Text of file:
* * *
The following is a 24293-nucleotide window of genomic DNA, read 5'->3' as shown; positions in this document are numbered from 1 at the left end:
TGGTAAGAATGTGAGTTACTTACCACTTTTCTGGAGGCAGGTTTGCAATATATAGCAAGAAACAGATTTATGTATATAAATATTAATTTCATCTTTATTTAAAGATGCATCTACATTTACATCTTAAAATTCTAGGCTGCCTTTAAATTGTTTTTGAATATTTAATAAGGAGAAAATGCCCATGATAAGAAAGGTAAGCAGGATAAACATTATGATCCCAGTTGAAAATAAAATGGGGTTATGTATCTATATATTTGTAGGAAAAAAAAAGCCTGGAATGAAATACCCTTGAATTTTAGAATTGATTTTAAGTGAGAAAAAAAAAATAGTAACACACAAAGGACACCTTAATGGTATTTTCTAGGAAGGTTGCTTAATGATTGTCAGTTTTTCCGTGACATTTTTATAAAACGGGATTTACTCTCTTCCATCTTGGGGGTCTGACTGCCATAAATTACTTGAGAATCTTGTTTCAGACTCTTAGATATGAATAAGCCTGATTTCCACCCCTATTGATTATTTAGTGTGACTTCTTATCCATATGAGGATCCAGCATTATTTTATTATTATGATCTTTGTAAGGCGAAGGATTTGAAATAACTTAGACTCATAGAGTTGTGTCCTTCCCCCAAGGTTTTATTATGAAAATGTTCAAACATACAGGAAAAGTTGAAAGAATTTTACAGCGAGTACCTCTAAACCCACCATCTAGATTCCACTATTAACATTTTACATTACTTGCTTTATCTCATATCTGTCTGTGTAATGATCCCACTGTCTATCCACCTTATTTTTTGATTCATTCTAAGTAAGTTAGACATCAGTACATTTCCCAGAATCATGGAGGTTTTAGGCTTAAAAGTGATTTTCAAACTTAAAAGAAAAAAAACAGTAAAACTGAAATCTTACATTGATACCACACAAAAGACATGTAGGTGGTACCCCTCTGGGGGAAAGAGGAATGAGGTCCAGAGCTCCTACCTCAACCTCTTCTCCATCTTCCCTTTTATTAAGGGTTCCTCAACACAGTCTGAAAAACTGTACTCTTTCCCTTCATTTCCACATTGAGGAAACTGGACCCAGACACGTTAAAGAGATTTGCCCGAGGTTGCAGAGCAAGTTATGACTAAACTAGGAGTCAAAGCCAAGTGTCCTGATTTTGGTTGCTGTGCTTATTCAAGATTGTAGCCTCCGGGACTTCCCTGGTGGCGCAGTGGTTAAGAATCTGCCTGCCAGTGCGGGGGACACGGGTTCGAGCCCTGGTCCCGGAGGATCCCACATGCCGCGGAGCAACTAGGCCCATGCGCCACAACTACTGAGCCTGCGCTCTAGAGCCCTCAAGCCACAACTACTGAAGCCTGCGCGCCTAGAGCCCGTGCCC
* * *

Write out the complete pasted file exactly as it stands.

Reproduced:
The following is a 24293-nucleotide window of genomic DNA, read 5'->3' as shown; positions in this document are numbered from 1 at the left end:
TGGTAAGAATGTGAGTTACTTACCACTTTTCTGGAGGCAGGTTTGCAATATATAGCAAGAAACAGATTTATGTATATAAATATTAATTTCATCTTTATTTAAAGATGCATCTACATTTACATCTTAAAATTCTAGGCTGCCTTTAAATTGTTTTTGAATATTTAATAAGGAGAAAATGCCCATGATAAGAAAGGTAAGCAGGATAAACATTATGATCCCAGTTGAAAATAAAATGGGGTTATGTATCTATATATTTGTAGGAAAAAAAAAGCCTGGAATGAAATACCCTTGAATTTTAGAATTGATTTTAAGTGAGAAAAAAAAAATAGTAACACACAAAGGACACCTTAATGGTATTTTCTAGGAAGGTTGCTTAATGATTGTCAGTTTTTCCGTGACATTTTTATAAAACGGGATTTACTCTCTTCCATCTTGGGGGTCTGACTGCCATAAATTACTTGAGAATCTTGTTTCAGACTCTTAGATATGAATAAGCCTGATTTCCACCCCTATTGATTATTTAGTGTGACTTCTTATCCATATGAGGATCCAGCATTATTTTATTATTATGATCTTTGTAAGGCGAAGGATTTGAAATAACTTAGACTCATAGAGTTGTGTCCTTCCCCCAAGGTTTTATTATGAAAATGTTCAAACATACAGGAAAAGTTGAAAGAATTTTACAGCGAGTACCTCTAAACCCACCATCTAGATTCCACTATTAACATTTTACATTACTTGCTTTATCTCATATCTGTCTGTGTAATGATCCCACTGTCTATCCACCTTATTTTTTGATTCATTCTAAGTAAGTTAGACATCAGTACATTTCCCAGAATCATGGAGGTTTTAGGCTTAAAAGTGATTTTCAAACTTAAAAGAAAAAAAACAGTAAAACTGAAATCTTACATTGATACCACACAAAAGACATGTAGGTGGTACCCCTCTGGGGGAAAGAGGAATGAGGTCCAGAGCTCCTACCTCAACCTCTTCTCCATCTTCCCTTTTATTAAGGGTTCCTCAACACAGTCTGAAAAACTGTACTCTTTCCCTTCATTTCCACATTGAGGAAACTGGACCCAGACACGTTAAAGAGATTTGCCCGAGGTTGCAGAGCAAGTTATGACTAAACTAGGAGTCAAAGCCAAGTGTCCTGATTTTGGTTGCTGTGCTTATTCAAGATTGTAGCCTCCGGGACTTCCCTGGTGGCGCAGTGGTTAAGAATCTGCCTGCCAGTGCGGGGGACACGGGTTCGAGCCCTGGTCCCGGAGGATCCCACATGCCGCGGAGCAACTAGGCCCATGCGCCACAACTACTGAGCCTGCGCTCTAGAGCCCTCAAGCCACAACTACTGAAGCCTGCGCGCCTAGAGCCCGTGCCC